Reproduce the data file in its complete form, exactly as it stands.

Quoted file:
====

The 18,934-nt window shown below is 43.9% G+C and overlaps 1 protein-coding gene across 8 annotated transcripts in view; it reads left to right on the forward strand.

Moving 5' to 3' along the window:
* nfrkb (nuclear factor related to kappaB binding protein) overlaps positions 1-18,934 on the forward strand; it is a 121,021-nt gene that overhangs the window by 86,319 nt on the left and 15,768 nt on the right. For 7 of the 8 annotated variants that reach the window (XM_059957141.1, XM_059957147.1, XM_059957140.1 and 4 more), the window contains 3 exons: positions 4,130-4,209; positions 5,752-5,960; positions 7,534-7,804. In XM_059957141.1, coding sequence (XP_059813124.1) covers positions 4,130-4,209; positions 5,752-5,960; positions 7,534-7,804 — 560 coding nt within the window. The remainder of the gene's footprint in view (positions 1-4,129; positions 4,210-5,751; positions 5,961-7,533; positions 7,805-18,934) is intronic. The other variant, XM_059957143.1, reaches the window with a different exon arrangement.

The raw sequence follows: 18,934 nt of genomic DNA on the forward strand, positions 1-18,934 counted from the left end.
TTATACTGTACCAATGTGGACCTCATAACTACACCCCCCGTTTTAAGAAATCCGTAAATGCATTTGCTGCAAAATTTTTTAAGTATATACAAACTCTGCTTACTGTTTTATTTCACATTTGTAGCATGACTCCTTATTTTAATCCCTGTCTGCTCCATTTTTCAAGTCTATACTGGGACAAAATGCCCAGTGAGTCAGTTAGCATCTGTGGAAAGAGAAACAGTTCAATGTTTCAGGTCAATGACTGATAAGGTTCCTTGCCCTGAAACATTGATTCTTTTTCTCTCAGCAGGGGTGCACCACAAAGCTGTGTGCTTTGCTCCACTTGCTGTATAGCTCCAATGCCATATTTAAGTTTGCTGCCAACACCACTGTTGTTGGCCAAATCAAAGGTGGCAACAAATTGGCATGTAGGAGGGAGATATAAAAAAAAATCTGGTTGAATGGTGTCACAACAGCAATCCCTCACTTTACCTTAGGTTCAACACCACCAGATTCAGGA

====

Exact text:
The 18,934-nt window shown below is 43.9% G+C and overlaps 1 protein-coding gene across 8 annotated transcripts in view; it reads left to right on the forward strand.

Moving 5' to 3' along the window:
* nfrkb (nuclear factor related to kappaB binding protein) overlaps positions 1-18,934 on the forward strand; it is a 121,021-nt gene that overhangs the window by 86,319 nt on the left and 15,768 nt on the right. For 7 of the 8 annotated variants that reach the window (XM_059957141.1, XM_059957147.1, XM_059957140.1 and 4 more), the window contains 3 exons: positions 4,130-4,209; positions 5,752-5,960; positions 7,534-7,804. In XM_059957141.1, coding sequence (XP_059813124.1) covers positions 4,130-4,209; positions 5,752-5,960; positions 7,534-7,804 — 560 coding nt within the window. The remainder of the gene's footprint in view (positions 1-4,129; positions 4,210-5,751; positions 5,961-7,533; positions 7,805-18,934) is intronic. The other variant, XM_059957143.1, reaches the window with a different exon arrangement.

The raw sequence follows: 18,934 nt of genomic DNA on the forward strand, positions 1-18,934 counted from the left end.
TTATACTGTACCAATGTGGACCTCATAACTACACCCCCCGTTTTAAGAAATCCGTAAATGCATTTGCTGCAAAATTTTTTAAGTATATACAAACTCTGCTTACTGTTTTATTTCACATTTGTAGCATGACTCCTTATTTTAATCCCTGTCTGCTCCATTTTTCAAGTCTATACTGGGACAAAATGCCCAGTGAGTCAGTTAGCATCTGTGGAAAGAGAAACAGTTCAATGTTTCAGGTCAATGACTGATAAGGTTCCTTGCCCTGAAACATTGATTCTTTTTCTCTCAGCAGGGGTGCACCACAAAGCTGTGTGCTTTGCTCCACTTGCTGTATAGCTCCAATGCCATATTTAAGTTTGCTGCCAACACCACTGTTGTTGGCCAAATCAAAGGTGGCAACAAATTGGCATGTAGGAGGGAGATATAAAAAAAAATCTGGTTGAATGGTGTCACAACAGCAATCCCTCACTTTACCTTAGGTTCAACACCACCAGATTCAGGA